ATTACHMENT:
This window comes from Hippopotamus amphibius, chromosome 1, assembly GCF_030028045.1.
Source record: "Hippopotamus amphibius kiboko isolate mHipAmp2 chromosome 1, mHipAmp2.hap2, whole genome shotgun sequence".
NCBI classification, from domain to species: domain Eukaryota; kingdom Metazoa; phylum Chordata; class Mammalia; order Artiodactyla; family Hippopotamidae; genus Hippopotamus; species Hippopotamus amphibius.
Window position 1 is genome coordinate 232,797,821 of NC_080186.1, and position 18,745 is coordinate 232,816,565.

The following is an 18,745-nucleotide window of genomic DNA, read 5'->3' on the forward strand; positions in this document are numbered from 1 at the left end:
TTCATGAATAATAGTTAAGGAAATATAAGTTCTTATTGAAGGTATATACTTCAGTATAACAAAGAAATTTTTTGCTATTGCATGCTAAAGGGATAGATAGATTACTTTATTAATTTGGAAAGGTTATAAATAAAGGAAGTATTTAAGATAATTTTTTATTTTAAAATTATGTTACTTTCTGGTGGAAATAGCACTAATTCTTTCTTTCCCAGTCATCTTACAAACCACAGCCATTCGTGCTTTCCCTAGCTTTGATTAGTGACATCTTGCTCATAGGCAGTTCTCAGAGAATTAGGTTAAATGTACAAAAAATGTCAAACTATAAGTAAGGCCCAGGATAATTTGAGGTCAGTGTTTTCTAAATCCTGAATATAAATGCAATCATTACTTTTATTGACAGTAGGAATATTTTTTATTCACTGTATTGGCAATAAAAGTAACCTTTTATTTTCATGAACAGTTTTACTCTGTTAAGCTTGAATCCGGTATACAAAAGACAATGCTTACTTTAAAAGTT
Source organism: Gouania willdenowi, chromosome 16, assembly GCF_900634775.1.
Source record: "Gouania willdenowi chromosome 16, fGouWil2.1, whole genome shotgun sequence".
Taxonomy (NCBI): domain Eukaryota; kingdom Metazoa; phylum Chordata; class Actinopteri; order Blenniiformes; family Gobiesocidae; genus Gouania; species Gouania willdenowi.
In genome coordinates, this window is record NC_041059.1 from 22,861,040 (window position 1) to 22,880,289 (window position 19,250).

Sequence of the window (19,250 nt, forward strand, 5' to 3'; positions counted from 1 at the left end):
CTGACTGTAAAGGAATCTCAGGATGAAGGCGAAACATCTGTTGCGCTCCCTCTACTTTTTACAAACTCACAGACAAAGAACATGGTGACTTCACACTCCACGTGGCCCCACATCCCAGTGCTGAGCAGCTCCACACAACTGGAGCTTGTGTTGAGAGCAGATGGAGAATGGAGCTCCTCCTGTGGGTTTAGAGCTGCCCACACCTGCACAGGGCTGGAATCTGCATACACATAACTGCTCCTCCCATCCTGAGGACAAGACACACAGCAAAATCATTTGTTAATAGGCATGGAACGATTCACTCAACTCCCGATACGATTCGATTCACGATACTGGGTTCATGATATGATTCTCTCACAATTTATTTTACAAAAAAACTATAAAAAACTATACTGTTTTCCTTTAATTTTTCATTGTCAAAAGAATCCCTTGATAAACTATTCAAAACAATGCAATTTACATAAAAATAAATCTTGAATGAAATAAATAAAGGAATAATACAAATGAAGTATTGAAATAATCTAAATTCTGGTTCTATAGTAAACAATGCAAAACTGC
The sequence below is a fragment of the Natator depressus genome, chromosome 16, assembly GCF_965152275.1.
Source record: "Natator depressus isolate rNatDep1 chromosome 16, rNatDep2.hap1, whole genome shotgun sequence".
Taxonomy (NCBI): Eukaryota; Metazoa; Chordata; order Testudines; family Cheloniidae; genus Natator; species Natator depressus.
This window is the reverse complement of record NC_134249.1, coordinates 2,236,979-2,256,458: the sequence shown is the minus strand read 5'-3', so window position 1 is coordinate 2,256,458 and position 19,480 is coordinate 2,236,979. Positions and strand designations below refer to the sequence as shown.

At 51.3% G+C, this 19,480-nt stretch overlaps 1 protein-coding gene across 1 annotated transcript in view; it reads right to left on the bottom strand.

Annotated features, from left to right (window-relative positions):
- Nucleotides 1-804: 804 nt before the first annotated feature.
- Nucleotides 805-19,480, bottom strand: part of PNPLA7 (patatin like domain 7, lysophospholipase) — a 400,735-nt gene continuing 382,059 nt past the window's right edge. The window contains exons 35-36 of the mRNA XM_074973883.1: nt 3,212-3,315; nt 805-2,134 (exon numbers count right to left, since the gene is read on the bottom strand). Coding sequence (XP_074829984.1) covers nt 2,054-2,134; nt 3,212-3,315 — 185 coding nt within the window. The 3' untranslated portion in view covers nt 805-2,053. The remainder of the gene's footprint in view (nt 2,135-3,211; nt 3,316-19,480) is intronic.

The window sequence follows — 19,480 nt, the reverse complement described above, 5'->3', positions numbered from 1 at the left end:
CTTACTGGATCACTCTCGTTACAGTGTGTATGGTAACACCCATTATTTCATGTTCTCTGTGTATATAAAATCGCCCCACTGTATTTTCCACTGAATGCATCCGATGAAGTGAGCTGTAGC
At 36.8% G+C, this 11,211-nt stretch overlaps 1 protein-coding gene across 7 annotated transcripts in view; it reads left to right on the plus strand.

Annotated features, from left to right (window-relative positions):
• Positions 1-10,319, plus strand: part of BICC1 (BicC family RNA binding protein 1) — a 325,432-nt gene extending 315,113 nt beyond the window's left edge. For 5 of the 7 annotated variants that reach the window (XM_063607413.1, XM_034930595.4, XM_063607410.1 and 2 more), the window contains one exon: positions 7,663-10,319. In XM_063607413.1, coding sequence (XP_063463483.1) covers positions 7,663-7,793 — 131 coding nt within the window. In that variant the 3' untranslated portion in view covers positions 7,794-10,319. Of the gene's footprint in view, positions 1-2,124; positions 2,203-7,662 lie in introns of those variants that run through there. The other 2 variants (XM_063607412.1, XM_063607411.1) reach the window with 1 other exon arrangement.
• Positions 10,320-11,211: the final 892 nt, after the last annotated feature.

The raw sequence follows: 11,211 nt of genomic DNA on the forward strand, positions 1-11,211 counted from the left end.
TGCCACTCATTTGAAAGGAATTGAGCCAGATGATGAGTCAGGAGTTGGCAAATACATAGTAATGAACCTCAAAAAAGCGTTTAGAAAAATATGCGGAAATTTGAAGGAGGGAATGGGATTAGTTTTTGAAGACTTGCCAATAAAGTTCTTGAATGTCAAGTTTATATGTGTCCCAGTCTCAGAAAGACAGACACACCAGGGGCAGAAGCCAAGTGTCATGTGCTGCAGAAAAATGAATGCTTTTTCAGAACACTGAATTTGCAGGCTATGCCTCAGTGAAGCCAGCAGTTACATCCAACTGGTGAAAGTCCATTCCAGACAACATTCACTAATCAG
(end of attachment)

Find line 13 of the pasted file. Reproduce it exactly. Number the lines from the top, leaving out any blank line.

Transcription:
The sequence below is a fragment of the Natator depressus genome, chromosome 16, assembly GCF_965152275.1.